The Cosmopolitan View of a Country Girl: Another Country by Cassandra Wilson with Fabrizio Sotti

By Daniel Garrett

Cassandra Wilson, Another Country
featuring Fabrizio Sotti
Produced by Wilson and Sotti
Entertainment One (E One), 2012

“It’s your responsibility as a jazz musician not to adulterate, but to augment, to extend, to amplify, to reconfigure, because that’s the whole foundation, that’s the whole basis of this music, jazz…It’s dynamic and life can enter into it.”

—Cassandra Wilson to Bomb magazine (Spring 1999)

Cassandra Wilson has explored a lot of experiences, a lot of music, and that is testament to her curiosity, imagination, and intellect; and her album Another Country, created in collaboration with Fabrizio Sotti, has an elegance that is thoughtful and timeless. Cassandra Wilson’s song “Red Guitar” is painterly, poetic, its instrumentation classical and bluesy, with drumming that is precise and lively, whereas “No More Blues,” a song of determination in which misery is shown the door, is itself a light blues tune with finger-snap rhythm, a slowed-down beat with jangling assets, mellow, verging on strange. (“Just like Frank, I’m gonna do it my way,” Wilson says, an aside acknowledging Sinatra.) “O Sole Mio,” mellow, a little melancholy, has a Latin flavor; and, the Italian-language composition, a popular Neapolitan tune sung by Enrico Caruso and Mario Lanza, is here given a casually propulsive syncopation, and is pretty, possibly beautiful, followed by the meditative instrumental “Deep Blue.”

Hearing Cassandra Wilson’s Another Country, it is impossible not to think of some of her other work: Jumpworld (1990), She Who Weeps (1991), Blue Light ’Til Dawn (1993), New Moon Daughter (1996), and Traveling Miles (1999). I love the energy and expanse of vision in Jumpworld and Traveling Miles. Cassandra Wilson has been interesting for always sounding as if she is thinking, alive in and to the moment; and her taste has brought together different cultural forms. The daughter of a jazz guitarist father and schoolteacher mother, the Mississippi-born Cassandra Fowlkes (Wilson), who has lived in New Orleans and New York, grew up appreciating music rather than its labels. A student of the piano and the guitar, Cassandra learned European classical pieces as a girl, and is an admirer of folk and rock music as well as jazz and blues.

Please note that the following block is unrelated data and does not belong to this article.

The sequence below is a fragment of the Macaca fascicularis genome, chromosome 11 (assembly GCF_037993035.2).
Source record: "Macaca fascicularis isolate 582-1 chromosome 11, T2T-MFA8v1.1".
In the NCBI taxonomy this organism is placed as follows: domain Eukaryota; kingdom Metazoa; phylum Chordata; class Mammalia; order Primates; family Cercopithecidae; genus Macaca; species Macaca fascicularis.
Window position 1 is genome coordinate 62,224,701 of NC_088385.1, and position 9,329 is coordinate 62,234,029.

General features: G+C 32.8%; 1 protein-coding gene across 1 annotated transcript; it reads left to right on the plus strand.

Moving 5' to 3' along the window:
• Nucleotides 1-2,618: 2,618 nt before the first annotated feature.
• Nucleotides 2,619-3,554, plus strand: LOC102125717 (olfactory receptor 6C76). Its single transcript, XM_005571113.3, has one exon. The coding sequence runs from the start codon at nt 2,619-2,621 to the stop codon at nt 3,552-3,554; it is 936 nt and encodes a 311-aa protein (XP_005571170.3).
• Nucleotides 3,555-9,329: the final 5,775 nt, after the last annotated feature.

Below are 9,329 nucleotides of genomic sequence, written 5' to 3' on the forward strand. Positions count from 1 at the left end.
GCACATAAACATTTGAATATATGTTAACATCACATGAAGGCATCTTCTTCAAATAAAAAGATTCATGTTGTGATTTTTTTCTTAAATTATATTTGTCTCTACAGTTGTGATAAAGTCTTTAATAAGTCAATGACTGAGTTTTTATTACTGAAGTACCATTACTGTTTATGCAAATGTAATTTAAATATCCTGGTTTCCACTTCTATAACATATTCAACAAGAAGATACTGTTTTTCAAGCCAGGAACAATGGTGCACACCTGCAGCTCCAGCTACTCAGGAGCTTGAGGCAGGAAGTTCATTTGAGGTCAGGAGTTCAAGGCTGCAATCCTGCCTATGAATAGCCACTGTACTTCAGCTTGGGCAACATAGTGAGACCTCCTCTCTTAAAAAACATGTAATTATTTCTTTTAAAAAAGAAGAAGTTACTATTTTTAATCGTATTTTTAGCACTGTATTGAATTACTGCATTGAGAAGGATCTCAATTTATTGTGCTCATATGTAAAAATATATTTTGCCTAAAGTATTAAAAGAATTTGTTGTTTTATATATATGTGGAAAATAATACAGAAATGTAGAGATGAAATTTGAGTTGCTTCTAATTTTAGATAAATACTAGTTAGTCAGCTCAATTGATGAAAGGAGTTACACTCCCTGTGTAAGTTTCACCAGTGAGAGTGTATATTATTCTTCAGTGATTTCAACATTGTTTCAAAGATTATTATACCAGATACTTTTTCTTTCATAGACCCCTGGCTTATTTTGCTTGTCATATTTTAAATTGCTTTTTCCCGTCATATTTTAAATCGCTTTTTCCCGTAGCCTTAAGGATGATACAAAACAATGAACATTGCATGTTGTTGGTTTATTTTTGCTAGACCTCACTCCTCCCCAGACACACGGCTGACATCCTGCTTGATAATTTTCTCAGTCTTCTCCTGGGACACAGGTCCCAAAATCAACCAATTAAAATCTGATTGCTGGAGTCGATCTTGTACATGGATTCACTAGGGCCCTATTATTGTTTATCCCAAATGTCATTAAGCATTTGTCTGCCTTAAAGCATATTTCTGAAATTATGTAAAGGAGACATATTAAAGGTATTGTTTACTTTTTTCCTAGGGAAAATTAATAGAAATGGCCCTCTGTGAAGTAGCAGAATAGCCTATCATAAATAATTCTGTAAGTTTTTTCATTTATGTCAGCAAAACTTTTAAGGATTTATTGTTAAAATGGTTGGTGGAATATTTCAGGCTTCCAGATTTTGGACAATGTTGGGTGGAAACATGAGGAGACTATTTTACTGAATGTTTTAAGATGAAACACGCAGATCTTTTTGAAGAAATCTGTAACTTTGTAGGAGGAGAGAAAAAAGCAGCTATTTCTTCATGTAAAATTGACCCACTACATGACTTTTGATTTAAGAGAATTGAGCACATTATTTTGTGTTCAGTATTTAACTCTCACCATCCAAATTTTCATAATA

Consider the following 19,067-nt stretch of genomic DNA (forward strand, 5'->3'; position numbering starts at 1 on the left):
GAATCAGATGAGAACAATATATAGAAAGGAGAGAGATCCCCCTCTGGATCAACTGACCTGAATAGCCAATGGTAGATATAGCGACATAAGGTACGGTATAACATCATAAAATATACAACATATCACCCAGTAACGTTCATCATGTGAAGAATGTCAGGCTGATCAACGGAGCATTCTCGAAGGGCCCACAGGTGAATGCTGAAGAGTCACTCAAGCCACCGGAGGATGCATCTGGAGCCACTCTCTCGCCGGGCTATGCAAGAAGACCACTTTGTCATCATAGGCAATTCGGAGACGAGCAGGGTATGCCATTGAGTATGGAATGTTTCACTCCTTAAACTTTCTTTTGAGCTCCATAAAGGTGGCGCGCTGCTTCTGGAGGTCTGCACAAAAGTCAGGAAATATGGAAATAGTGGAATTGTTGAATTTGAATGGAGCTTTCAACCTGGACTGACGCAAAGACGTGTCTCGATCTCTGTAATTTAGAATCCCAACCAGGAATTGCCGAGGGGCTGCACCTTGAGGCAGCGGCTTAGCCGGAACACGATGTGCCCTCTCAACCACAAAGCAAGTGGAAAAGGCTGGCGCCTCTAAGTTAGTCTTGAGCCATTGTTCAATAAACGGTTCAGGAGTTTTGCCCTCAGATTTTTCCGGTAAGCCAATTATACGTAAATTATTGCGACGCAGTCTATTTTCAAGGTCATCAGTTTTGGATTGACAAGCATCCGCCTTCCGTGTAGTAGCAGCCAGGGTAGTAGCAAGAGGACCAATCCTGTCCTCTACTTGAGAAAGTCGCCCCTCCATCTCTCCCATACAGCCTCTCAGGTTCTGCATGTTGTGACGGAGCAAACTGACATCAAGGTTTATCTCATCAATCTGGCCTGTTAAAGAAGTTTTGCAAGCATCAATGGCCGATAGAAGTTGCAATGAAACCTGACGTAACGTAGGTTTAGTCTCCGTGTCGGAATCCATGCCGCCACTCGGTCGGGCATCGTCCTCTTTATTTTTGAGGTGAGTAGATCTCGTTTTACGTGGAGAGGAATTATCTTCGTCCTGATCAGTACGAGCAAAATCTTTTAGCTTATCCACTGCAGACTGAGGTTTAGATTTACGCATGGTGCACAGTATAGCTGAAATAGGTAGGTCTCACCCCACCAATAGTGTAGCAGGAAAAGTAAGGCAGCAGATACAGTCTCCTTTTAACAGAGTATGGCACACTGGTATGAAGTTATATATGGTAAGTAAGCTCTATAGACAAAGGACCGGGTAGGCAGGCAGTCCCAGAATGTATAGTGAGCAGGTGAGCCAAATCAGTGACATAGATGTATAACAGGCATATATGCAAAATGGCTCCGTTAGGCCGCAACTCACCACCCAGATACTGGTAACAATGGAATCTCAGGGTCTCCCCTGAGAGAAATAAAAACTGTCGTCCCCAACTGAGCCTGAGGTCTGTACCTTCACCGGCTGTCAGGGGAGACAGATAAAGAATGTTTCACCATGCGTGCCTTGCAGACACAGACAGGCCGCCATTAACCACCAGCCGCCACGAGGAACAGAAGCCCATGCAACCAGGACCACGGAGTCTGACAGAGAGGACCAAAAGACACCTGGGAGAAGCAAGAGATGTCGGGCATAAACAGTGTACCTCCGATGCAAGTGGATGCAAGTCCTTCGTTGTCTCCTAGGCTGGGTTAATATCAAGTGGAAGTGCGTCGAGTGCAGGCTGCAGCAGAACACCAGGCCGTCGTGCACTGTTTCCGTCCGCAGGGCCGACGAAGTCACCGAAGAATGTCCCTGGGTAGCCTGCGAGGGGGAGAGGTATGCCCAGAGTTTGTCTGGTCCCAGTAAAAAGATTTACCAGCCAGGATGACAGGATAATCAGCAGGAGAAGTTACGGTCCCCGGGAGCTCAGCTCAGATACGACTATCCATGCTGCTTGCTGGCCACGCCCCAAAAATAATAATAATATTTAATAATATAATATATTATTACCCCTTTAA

Cassandra Wilson’s early days were spent in thrall to Miles Davis, Ella Fitzgerald, Nina Simone, Joni Mitchell, Bob Dylan, Joan Baez, Neil Young, Ellis Marsalis, Steve Coleman, and Betty Carter. Cassandra Wilson’s first solo recording was 1986’s Point of View, about which The New York Times’ critic Jon Pareles wrote, “The singer Cassandra Wilson aims for a new mixture of jazz and rock on Point of View—loose-limbed music that taps rhythmic drive and electronic timbres of rock but leaves plenty of room to improvise” (August 1, 1986); and that music was followed by 1987’s Days Aweigh, and in 1988 Blue Skies, a collection of standards that made a place for her on the cultural map. Wilson, whose music largely has been on Polygram’s JMT and Blue Note, returned to Mississippi to make 2002’s Belly of the Sun, which contained several blues songs and much of which was recorded in an old train depot. “I think a lot of jazz musicians are afraid of the blues, because there’s a certain emotional vulnerability when you get into this material,” Wilson told the Jazz Times writer Geoffrey Himes (May 2002). Yet, the blues were less a musical form or pleasure the singer had grown up with in Mississippi than a resource she sought after she became recognized as a sophisticate. Wilson has collaborated with Jean-Paul Bourelly, Regina Carter, Angelique Kidjo, John Legend, Jason Moran, and Wynton Marsalis. She still listens to Billie Holiday and Abbey Lincoln. Cassandra Wilson has been experimental and traditional—and now makes what can be called only Cassandra Wilson music.